IN RE: Kevin J. RYAN, Petitioner, v. TAX APPEALS TRIBUNAL OF the STATE of New York et al., Respondents.
Proceeding pursuant to CPLR article 78 (initiated in this Court pursuant to Tax Law § 2016) to review a determination of respondent Tax Appeals Tribunal denying petitioner's request for a conciliation conference as untimely.
In May 2011, petitioner pleaded guilty to violating Tax Law § 1801, stemming from his admitted failure to pay income taxes for tax years 2002 to 2007. Pursuant to the plea agreement, petitioner paid $65,251 in restitution and was sentenced to a one-year conditional discharge. In June 2011, the Department of Taxation and Finance notified petitioner that he owed additional funds related to his failure to pay his taxes. On October 19, 2011, the Department mailed petitioner a notice of deficiency stating that the additional liability consisted of a fraud penalty against him in the amount of $39,096.58. On November 22, 2011, petitioner mailed a request for a conciliation conference regarding the notice. The request was denied for failure to file it within 30 days of the mailing of the notice. Petitioner subsequently filed a petition with the Division of Tax Appeals, challenging the denial of his conference request and seeking a redetermination of the amount owed. Respondent Tax Appeals Tribunal ultimately granted the Division summary determination, holding that petitioner's request for a conciliation conference was untimely filed. This CPLR article 78 proceeding ensued.
We confirm. Pursuant to Tax Law § 170(3–a)(h), a person seeking a conciliation conference regarding the imposition of a fraud penalty must request a conference within 30 days of the mailing of the notice. Petitioner does not dispute that his request for a conciliation conference was not filed within the statutory time limit. Rather, he argues that the Division should have been estopped from raising the 30–day statute of limitations due to the fact that the June 2011 letter that first advised petitioner of the further liability stated that he had 90 days to request a conciliation conference. Notably, “the doctrine of estoppel does not apply in tax cases unless ‘unusual circumstances support a finding of manifest injustice’ “ (Matter of Salh v. Tax Appeals Trib. of the State of N.Y., 99 AD3d 1124, 1126 , lv denied 20 NY3d 863 , quoting Matter of Winners Garage, Inc. v. Tax Appeals Trib. of the State of N.Y., 89 AD3d 1166, 1168–1169 , lv denied 18 NY3d 807  ). Further, “ ‘it is well established that erroneous advice given by an employee of a governmental agency is not considered to rise to the level of an unusual circumstance’ warranting invocation of the doctrine of estoppel” (Matter of Winners Garage, Inc. v. Tax Appeals Trib. of the State of N.Y., 89 AD3d at 1169, quoting Matter of Walsh v. Tax Appeals Trib. of N.Y., 196 A.D.2d 367, 370–371  ). We do not find that the facts here support a finding of manifest injustice. Contrary to petitioner's contention, there could not have been any confusion as to when he was required to file a conciliation conference request for the notice of deficiency, as the notice clearly stated in boldface type that he had until November 18, 2011 to do so (see Matter of Winners Garage, Inc. v. Tax Appeals Trib. of the State of N.Y., 89 AD3d at 1169–1170). Accordingly, the Tribunal properly determined that the doctrine of estoppel did not apply.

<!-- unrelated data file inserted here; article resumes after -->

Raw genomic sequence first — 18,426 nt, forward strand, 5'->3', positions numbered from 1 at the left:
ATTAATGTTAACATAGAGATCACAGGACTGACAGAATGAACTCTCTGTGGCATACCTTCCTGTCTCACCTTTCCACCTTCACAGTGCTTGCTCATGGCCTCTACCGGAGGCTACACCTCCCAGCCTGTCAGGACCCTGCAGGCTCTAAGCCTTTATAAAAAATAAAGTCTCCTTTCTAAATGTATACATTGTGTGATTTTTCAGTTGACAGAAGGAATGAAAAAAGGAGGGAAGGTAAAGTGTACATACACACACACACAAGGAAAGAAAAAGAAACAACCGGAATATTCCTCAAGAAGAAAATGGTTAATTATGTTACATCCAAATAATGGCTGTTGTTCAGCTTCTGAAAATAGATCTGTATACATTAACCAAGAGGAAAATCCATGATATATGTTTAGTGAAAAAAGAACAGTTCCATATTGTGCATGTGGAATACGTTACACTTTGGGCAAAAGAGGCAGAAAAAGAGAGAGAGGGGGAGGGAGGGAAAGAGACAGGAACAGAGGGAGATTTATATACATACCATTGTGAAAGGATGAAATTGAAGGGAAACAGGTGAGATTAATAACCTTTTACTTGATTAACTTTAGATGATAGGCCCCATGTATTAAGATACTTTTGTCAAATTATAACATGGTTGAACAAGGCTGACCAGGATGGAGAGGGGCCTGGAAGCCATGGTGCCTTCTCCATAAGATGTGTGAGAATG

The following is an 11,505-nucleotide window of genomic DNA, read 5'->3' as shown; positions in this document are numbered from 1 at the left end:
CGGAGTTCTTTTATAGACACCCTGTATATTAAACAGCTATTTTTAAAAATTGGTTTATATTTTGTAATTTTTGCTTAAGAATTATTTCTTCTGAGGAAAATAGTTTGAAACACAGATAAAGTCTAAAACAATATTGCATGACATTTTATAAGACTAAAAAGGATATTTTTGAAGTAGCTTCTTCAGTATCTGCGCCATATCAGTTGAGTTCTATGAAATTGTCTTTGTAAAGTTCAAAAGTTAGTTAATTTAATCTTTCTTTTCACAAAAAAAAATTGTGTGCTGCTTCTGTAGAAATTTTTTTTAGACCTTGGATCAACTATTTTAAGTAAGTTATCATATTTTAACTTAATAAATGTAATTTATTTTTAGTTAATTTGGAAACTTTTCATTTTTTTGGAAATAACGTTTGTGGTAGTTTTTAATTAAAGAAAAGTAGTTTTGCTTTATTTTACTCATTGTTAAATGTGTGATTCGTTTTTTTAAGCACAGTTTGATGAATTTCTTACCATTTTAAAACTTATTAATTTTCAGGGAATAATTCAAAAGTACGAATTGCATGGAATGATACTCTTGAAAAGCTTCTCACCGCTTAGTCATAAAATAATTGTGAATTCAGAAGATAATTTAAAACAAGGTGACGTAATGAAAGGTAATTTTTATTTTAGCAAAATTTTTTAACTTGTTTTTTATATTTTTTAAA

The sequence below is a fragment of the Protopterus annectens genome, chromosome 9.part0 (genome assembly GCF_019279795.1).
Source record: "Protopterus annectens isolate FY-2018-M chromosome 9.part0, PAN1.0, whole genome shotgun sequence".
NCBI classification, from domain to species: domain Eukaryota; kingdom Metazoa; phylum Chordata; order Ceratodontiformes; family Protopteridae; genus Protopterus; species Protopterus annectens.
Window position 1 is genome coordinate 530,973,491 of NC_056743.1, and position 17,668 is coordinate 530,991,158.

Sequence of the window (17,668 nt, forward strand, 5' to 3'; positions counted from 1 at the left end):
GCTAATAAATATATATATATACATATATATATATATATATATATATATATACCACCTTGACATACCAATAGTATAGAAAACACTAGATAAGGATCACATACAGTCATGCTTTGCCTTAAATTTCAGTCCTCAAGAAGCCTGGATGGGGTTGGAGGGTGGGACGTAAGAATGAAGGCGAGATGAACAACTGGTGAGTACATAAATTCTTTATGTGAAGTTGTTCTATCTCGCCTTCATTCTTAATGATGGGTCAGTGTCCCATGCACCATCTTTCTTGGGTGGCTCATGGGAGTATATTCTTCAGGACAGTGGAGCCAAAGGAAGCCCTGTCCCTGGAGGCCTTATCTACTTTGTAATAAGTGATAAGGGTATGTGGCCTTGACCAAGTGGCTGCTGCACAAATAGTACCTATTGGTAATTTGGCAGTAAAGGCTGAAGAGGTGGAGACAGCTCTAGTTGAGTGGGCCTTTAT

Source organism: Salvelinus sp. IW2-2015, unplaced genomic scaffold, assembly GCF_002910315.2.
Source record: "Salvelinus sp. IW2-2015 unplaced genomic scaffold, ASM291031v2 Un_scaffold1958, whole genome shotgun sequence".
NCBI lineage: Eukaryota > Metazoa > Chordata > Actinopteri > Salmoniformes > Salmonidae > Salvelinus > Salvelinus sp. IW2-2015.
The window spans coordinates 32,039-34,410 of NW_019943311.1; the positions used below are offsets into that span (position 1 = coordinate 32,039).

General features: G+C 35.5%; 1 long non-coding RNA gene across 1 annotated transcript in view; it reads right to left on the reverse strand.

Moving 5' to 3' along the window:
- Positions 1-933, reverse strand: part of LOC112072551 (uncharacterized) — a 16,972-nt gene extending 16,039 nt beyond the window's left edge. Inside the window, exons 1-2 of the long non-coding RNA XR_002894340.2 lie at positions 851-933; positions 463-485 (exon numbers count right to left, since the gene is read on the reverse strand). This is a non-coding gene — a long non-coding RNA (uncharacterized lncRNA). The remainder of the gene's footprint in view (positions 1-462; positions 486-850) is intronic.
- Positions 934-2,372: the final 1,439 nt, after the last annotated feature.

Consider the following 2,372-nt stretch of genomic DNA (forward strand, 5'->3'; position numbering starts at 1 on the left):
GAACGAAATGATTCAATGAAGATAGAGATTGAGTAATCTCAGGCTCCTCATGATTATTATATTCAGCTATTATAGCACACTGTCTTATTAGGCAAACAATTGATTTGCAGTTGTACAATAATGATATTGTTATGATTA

ADJUDGED that the determination is confirmed, without costs, and petition dismissed.
McCARTHY, J.P., EGAN JR. and LYNCH, JJ., concur.